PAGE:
Eric Auer posted this on the FreeDOS mailing list, and I thought it was good to re-post it here:
Hi, I am writing this to point you to: http://www.rosen-berg.de/pub/fsck_10c.zip which is yet another CHKDSK type tool by Andreas Rosenberg.
He released it in 2000 under GPL2 and cannot currently maintain it. However, it might be interesting for you to read. Originally, he wrote it for an Atari where he had lots of lost clusters. [Note: the Atari ST used FAT for storing files. -jh] The current version is made in Borland C++ 5.0, but at first glance, I do not see why it should not compile on Turbo C 2.01 :-).
WARNING: The drive access functions need fixing. Andy only uses absread() and abswrite(), but without the count = 65535 trick which is needed for disks bigger than 32MB. He also has some (disabled) assembly code for that (which would use the bigdisk trick): To fix the assembly code, add "popf" after "int 25/26" lines :-). Reason: int 25/26 are actually call far, not int!
ALTERNATIVE fix is to just use absread() and abswrite() but with the 65535 trick! I am not sure, either the count or the sector number must be 65535, and then the pointer to the BUFFER is actually used as pointer to a STRUCTURE which contains 32bit sector number and a pointer to the actual buffer. Whatever. Read the rest in RBIL IntList :-).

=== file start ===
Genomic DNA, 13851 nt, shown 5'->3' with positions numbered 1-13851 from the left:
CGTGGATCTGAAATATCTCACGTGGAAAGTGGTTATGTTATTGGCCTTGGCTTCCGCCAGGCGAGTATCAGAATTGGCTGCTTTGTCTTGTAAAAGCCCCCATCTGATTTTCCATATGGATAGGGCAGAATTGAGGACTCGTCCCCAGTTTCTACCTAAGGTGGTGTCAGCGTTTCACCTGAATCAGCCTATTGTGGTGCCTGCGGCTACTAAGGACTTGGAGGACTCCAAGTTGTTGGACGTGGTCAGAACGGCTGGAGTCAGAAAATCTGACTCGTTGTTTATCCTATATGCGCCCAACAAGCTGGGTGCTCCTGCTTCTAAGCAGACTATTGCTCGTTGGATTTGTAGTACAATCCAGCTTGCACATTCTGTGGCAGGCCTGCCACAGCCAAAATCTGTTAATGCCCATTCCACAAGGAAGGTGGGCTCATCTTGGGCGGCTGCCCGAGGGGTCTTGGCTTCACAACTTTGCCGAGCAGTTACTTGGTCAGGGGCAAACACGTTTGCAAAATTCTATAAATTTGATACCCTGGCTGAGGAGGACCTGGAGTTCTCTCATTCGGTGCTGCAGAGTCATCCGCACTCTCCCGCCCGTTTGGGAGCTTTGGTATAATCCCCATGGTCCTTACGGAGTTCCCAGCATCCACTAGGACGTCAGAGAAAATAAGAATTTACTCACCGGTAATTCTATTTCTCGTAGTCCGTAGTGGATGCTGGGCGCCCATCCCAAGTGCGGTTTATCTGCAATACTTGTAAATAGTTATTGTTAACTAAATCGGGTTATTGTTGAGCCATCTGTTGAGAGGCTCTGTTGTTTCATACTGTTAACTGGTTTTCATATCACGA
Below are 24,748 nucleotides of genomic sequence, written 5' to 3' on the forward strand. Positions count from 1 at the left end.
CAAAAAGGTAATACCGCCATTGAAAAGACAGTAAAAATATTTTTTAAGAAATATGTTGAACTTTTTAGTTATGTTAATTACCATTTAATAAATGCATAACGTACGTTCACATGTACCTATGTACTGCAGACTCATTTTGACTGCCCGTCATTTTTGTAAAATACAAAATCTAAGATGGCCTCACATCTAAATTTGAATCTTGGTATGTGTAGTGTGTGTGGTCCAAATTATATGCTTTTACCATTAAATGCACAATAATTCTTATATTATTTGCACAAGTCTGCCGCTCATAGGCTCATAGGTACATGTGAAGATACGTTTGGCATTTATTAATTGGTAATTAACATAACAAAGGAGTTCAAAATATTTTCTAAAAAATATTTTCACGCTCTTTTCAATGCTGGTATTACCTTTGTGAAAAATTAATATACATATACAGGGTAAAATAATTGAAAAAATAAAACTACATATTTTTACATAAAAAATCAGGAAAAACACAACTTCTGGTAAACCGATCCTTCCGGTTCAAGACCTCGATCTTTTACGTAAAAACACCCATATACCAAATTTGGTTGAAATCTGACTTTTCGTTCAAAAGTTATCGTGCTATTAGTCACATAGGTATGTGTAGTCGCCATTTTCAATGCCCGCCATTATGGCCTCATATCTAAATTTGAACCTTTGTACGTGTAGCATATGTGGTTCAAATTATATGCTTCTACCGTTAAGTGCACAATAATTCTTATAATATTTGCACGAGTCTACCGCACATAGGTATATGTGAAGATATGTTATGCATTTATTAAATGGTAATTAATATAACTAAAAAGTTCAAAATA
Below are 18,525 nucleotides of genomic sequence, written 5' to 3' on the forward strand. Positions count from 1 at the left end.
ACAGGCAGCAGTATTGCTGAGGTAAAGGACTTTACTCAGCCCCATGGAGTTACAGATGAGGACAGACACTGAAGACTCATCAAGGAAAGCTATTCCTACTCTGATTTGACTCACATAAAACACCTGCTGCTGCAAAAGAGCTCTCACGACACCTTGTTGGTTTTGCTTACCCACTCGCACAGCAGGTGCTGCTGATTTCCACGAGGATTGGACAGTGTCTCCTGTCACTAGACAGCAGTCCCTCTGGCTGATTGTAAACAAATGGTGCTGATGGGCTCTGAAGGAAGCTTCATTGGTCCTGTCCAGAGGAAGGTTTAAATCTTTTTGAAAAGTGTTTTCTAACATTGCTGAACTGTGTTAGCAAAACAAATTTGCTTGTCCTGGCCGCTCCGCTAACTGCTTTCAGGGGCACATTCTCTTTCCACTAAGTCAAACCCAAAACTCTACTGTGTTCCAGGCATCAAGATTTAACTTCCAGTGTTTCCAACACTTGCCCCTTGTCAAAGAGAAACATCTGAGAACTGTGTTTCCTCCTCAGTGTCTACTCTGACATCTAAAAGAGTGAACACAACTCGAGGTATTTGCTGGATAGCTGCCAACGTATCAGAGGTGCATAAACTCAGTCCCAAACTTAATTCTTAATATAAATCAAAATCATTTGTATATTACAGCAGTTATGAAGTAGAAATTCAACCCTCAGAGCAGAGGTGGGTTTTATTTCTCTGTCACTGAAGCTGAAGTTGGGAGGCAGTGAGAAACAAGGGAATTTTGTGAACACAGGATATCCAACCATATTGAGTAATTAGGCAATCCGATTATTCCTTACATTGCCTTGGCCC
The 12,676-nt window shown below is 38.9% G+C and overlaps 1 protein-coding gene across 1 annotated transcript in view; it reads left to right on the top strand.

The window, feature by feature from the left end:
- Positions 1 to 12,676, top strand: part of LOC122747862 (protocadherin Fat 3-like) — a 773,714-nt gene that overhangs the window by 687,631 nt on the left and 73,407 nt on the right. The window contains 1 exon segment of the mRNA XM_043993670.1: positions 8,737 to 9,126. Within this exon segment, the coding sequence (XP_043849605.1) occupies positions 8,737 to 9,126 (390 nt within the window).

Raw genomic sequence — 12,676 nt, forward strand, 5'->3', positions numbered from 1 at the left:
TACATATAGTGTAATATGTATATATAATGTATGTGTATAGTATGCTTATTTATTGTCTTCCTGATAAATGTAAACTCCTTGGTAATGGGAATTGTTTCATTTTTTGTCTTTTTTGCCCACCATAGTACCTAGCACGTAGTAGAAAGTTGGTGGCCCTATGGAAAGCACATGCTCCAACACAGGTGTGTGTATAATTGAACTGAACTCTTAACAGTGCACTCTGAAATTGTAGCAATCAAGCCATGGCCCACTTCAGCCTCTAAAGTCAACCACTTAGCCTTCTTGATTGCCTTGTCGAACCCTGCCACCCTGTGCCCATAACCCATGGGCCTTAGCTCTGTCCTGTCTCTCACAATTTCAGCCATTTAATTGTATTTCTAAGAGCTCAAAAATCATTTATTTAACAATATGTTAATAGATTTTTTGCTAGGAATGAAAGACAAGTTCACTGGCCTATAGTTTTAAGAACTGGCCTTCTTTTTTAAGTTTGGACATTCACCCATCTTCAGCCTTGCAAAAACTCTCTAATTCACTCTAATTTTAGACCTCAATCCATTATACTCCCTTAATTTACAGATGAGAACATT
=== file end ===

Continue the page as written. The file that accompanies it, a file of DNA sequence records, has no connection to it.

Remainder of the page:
- - lowlevel dir listing (shows LFN / Windows entries as "buggy")
- - graphical disk usage map (like the one that DEFRAG has :-))
- - boot sector information
- - extract boot sector and MBR to a combined file
- - write back that file
- - check directory entries
- - check for lost or crosslinked cluster chains (and optionally fix them)
Not much more. Some 1500 lines of C. Only FAT12/FAT16 up to 32MB drive size unless you fix the disk driver! Also uses int 13.8 to get the drive geometry (same division by zero as in FreeDOS kernel INITDISK.C here if your BIOS erroneously reports 0 sectors per track) and fetches other BPB info from the boot sector. As a progress indicator, the number of the currently processed cluster is printed.
I personally think that FreeDOS CHKDSK (Imres version) is by now much better than FSCK. But maybe Andys FAT scanning or directory walking algorithms are faster. As usual for FreeDOS, you may enjoy the code!
Be warned that this is a disk tool which may terribly choke when it encounters unknown filesystem properties (FAT32, LFN, drives bigger than 32MB) and destroy data. However, feel free to IMPROVE IT :-).